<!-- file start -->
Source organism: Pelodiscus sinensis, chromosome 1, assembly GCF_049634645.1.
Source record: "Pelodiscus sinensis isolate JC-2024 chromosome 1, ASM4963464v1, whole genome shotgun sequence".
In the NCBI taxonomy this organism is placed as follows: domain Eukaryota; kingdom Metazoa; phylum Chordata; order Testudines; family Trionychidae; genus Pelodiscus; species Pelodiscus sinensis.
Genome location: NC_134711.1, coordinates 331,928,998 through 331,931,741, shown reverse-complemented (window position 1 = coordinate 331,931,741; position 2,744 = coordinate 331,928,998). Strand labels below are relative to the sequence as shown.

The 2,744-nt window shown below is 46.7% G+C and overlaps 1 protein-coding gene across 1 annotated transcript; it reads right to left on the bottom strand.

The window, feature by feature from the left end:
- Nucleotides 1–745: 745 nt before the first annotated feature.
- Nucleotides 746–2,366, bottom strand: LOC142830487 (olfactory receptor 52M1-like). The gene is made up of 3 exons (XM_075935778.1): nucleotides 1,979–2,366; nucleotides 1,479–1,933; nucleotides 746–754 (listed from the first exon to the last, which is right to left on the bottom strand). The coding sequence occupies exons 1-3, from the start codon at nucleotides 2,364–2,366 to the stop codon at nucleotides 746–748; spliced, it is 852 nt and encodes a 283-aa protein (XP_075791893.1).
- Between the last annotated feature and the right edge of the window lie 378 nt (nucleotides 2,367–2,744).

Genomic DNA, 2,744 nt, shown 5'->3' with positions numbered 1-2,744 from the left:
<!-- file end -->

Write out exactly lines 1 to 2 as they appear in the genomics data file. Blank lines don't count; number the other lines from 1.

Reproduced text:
Source organism: Pelodiscus sinensis, chromosome 1, assembly GCF_049634645.1.
Source record: "Pelodiscus sinensis isolate JC-2024 chromosome 1, ASM4963464v1, whole genome shotgun sequence".